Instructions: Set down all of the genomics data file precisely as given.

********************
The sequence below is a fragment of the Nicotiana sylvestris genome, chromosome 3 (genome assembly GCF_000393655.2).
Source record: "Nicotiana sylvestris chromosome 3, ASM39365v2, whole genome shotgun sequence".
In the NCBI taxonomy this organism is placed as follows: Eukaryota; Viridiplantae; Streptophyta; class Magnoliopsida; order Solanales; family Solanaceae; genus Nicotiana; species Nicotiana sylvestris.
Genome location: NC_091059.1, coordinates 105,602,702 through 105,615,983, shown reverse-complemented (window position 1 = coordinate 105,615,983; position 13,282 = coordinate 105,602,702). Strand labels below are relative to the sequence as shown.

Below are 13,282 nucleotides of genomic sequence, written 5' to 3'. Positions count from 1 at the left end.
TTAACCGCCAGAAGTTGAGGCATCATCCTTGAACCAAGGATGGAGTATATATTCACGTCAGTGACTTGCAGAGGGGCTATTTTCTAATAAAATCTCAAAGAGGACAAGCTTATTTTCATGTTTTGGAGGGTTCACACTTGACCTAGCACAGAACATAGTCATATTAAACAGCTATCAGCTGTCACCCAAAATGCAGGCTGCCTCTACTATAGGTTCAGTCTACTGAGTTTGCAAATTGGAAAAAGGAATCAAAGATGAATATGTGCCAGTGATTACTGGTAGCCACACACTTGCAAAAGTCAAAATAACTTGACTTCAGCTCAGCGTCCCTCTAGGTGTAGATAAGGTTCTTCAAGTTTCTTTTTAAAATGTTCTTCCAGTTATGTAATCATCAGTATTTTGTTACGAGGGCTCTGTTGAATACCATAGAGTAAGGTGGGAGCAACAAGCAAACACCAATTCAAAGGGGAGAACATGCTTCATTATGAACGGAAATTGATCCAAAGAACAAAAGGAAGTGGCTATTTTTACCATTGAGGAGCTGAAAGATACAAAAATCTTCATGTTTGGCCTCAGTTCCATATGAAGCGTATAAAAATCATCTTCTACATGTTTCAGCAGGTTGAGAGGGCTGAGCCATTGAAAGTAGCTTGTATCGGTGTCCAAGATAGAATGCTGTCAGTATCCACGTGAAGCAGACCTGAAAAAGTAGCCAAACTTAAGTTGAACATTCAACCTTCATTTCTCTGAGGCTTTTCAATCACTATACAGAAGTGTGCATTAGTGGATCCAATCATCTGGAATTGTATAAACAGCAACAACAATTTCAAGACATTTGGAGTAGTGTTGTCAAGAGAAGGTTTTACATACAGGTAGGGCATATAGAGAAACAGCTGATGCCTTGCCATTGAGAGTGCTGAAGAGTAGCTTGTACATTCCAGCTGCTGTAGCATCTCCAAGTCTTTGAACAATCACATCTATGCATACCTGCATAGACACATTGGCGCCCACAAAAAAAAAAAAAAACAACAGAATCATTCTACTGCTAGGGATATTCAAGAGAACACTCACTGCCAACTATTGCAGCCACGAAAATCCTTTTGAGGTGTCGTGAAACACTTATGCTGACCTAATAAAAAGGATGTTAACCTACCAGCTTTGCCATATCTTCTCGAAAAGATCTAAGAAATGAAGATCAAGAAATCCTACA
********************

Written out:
The sequence below is a fragment of the Nicotiana sylvestris genome, chromosome 3 (genome assembly GCF_000393655.2).
Source record: "Nicotiana sylvestris chromosome 3, ASM39365v2, whole genome shotgun sequence".
In the NCBI taxonomy this organism is placed as follows: Eukaryota; Viridiplantae; Streptophyta; class Magnoliopsida; order Solanales; family Solanaceae; genus Nicotiana; species Nicotiana sylvestris.
Genome location: NC_091059.1, coordinates 105,602,702 through 105,615,983, shown reverse-complemented (window position 1 = coordinate 105,615,983; position 13,282 = coordinate 105,602,702). Strand labels below are relative to the sequence as shown.

Below are 13,282 nucleotides of genomic sequence, written 5' to 3'. Positions count from 1 at the left end.
TTAACCGCCAGAAGTTGAGGCATCATCCTTGAACCAAGGATGGAGTATATATTCACGTCAGTGACTTGCAGAGGGGCTATTTTCTAATAAAATCTCAAAGAGGACAAGCTTATTTTCATGTTTTGGAGGGTTCACACTTGACCTAGCACAGAACATAGTCATATTAAACAGCTATCAGCTGTCACCCAAAATGCAGGCTGCCTCTACTATAGGTTCAGTCTACTGAGTTTGCAAATTGGAAAAAGGAATCAAAGATGAATATGTGCCAGTGATTACTGGTAGCCACACACTTGCAAAAGTCAAAATAACTTGACTTCAGCTCAGCGTCCCTCTAGGTGTAGATAAGGTTCTTCAAGTTTCTTTTTAAAATGTTCTTCCAGTTATGTAATCATCAGTATTTTGTTACGAGGGCTCTGTTGAATACCATAGAGTAAGGTGGGAGCAACAAGCAAACACCAATTCAAAGGGGAGAACATGCTTCATTATGAACGGAAATTGATCCAAAGAACAAAAGGAAGTGGCTATTTTTACCATTGAGGAGCTGAAAGATACAAAAATCTTCATGTTTGGCCTCAGTTCCATATGAAGCGTATAAAAATCATCTTCTACATGTTTCAGCAGGTTGAGAGGGCTGAGCCATTGAAAGTAGCTTGTATCGGTGTCCAAGATAGAATGCTGTCAGTATCCACGTGAAGCAGACCTGAAAAAGTAGCCAAACTTAAGTTGAACATTCAACCTTCATTTCTCTGAGGCTTTTCAATCACTATACAGAAGTGTGCATTAGTGGATCCAATCATCTGGAATTGTATAAACAGCAACAACAATTTCAAGACATTTGGAGTAGTGTTGTCAAGAGAAGGTTTTACATACAGGTAGGGCATATAGAGAAACAGCTGATGCCTTGCCATTGAGAGTGCTGAAGAGTAGCTTGTACATTCCAGCTGCTGTAGCATCTCCAAGTCTTTGAACAATCACATCTATGCATACCTGCATAGACACATTGGCGCCCACAAAAAAAAAAAAAAACAACAGAATCATTCTACTGCTAGGGATATTCAAGAGAACACTCACTGCCAACTATTGCAGCCACGAAAATCCTTTTGAGGTGTCGTGAAACACTTATGCTGACCTAATAAAAAGGATGTTAACCTACCAGCTTTGCCATATCTTCTCGAAAAGATCTAAGAAATGAAGATCAAGAAATCCTACA